Using forms, questionnaires and even simple emails will help you gain a deeper insight into the experiences of the end-user. There are many apps where reviews and feedback from various individuals and groups, including clients and stakeholders, can be collected.
One more pro of collecting feedback asynchronously is that all of the feedback stays in one place. For example, zipBoard helps creators collect visual feedback from their clients and store it in one place. It makes post-processing much easier and simpler for the dev team.
There are multiple other ways to learn what users and potential customers are thinking about your product.
Not only should you be using these methods to learn about your client’s opinion, but also identify objections of those who have never become a client.
For example, you can monitor comments on Facebook ads and your social media posts.
Apart from gathering feedback on social media, you can use the already collected product reviews to find out what your customers complain about the most, why they decided to change for a competitor but also why they loved your product.
While analyzing positive comments, you can use the language (even specific phrases your customers are using) on your website to highlight its advantage. The negative comments can be your food for thought on what you can improve to stop losing your users.
Depending on what you want to find out about your users’ behavior, you would target certain segments of your user base. For example, if you want to examine what makes your power users stick to your SaaS, you would rather take a closer look at those who have been paying subscriptions for the last year or so and have recently logged in.
Targeting one user segment will help you be more specific about your questions.
Asking the right questions will help collect more useful feedback. Here are some of the best practices I am trying to stick to when collecting user feedback.
Ask questions about a specific issue or domain. Here is an example. If you are trying to understand why users are registering but are not achieving the first milestone of creating a video in your video app, ask about what difficulties they are encountering during the video editing process and collect user suggestions on improvements.
You can’t expect true answers if you ask questions such as “What you would do…?” Let’s face it – one can never be sure about the future. Instead of asking “will” and “would” questions, focus on exploring the past and how users dealt with the same problems before they started using your SaaS product. For example, you could ask the following questions.
“What other tools like X did you use in the past?”
“What did annoy you in the process of …”
“When was the last time you had an X problem and how did you deal with it? Did the solution meet your needs? Why not?”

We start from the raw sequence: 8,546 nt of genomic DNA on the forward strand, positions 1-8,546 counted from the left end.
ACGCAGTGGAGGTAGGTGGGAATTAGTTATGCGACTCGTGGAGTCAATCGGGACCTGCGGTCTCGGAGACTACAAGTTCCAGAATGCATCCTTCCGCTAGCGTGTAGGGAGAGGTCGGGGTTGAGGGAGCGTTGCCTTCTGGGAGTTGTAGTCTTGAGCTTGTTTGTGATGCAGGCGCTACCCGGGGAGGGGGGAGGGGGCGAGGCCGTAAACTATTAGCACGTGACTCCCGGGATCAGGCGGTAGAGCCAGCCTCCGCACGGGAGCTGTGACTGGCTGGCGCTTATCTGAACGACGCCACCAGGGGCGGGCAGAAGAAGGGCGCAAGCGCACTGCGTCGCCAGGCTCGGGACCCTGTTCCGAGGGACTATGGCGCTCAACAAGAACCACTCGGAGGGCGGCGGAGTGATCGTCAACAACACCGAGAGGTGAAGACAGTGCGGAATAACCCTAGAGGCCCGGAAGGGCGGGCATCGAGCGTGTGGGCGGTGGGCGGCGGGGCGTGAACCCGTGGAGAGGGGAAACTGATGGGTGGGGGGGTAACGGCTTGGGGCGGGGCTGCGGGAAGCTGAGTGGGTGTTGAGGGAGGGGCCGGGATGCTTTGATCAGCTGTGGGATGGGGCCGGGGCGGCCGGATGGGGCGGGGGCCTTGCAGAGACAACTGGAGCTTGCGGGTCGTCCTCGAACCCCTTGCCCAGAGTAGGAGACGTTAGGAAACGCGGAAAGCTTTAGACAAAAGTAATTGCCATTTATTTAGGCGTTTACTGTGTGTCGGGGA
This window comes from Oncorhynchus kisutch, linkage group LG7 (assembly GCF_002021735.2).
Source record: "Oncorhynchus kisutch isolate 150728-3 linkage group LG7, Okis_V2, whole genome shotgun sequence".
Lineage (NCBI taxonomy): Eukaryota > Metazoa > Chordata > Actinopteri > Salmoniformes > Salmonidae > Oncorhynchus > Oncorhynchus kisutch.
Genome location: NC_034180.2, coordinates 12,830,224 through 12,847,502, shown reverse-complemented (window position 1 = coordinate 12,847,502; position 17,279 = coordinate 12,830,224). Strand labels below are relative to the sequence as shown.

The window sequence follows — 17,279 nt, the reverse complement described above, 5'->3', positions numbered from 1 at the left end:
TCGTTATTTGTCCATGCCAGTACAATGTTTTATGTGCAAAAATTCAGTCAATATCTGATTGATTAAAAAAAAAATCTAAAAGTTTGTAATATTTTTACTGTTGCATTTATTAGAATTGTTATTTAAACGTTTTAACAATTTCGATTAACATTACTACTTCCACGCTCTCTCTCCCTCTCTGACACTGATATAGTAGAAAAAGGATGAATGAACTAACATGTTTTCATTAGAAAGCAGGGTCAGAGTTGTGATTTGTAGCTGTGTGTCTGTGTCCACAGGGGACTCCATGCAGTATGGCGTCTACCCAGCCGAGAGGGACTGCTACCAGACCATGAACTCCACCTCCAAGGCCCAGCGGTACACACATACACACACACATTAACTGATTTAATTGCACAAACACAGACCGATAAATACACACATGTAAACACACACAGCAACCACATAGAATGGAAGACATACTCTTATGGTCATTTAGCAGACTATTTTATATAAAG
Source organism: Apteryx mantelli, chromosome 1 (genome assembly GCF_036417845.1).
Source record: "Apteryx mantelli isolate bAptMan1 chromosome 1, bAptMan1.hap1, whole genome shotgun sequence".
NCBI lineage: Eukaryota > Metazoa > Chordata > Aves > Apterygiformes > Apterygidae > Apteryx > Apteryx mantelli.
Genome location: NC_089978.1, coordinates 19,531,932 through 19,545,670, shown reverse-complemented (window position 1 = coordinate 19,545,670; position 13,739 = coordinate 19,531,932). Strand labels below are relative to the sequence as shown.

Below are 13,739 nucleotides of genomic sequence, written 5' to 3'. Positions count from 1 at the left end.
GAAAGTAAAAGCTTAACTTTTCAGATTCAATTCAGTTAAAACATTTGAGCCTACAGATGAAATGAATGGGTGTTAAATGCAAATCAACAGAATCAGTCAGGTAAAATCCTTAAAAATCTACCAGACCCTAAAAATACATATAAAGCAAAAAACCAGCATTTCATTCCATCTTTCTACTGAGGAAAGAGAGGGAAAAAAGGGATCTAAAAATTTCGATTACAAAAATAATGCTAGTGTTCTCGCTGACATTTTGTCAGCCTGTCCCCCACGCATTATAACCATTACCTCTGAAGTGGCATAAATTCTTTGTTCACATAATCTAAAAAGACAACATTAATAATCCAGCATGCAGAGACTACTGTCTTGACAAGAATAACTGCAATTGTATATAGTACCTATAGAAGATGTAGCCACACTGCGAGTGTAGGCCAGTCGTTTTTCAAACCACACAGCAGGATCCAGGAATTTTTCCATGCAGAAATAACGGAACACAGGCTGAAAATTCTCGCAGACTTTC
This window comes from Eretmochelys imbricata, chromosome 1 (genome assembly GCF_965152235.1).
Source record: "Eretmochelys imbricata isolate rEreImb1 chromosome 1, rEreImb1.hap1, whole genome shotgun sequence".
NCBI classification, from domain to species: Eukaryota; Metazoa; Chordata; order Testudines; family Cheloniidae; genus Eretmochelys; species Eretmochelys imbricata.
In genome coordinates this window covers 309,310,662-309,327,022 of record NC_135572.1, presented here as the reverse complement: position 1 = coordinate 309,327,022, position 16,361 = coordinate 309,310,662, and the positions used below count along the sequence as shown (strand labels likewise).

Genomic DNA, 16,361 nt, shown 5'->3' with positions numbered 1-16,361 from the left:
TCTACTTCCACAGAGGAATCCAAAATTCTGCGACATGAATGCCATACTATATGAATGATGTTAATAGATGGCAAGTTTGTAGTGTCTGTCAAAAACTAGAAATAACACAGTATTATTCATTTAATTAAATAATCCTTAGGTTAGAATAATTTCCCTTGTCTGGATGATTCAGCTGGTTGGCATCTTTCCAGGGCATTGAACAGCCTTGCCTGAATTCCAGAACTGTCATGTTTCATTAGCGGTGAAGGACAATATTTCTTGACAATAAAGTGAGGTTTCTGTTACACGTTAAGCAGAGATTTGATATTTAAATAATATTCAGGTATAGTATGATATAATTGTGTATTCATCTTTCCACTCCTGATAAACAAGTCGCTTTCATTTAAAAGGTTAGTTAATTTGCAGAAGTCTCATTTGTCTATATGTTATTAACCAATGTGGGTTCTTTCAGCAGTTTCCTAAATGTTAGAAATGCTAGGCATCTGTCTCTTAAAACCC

Context matters with both qualitative and quantitative research. When preparing in-app questions, you should understand where you would display them and try to tailor the question to relate to a specific in-app screen or functionality.
After you have collected some feedback, look for patterns – what answers appear more frequently than others and what problems users talk more often about. These answers will give a hint into what areas of your product you need to prioritize.
By analyzing in-app messages, you can identify more specific concerns users have about one of your SaaS modules or features, while the NPS score will help understand how your product improvements reflect on the percentage change of detractors and promoters and gives more general feedback on what users want to improve. User interviews can help gain more in-depth feedback.
Once you have understood what you need to improve in your product to make your customers more satisfied with it, you need to decide where to start. Often, some improvements to your web application and SaaS and new features may be more difficult and expensive to implement than others – you would probably have to hire more senior developers to build an app module. At the same time, only a small fraction of users will find them helpful.
Instead of requesting a product team to build every feature a customer requires, prioritize features the right way for maximum impact. Start with answering these two questions when deciding on what features should be developed first.
To get the highest priority, the majority of users should be using the feature frequently enough.
You can use Intercom’s product Canva to identify the priority features.
Developing a proper method for backlog prioritization is mandatory for any dev team to get better results in a limited timeframe. Understanding what resources you have, what is being built, the target audience, and studying the market are some of the factors to be kept in mind. Even though spreadsheets are a great way to prioritize your backlog, Kanban boards have evolved to complete the job better.
You can use a lot of tools and methods to collect user feedback – user interviews, usability tests, in-app questionnaires, NPS scores, and more. However, to achieve the most impact, you should be using them at the right time and in the right place.
After collecting user feedback, you have to prioritize what features need to be developed first. Deploying features that most of your users will use frequently is the key to building a product that delights customers. Hopefully, you will get there soon!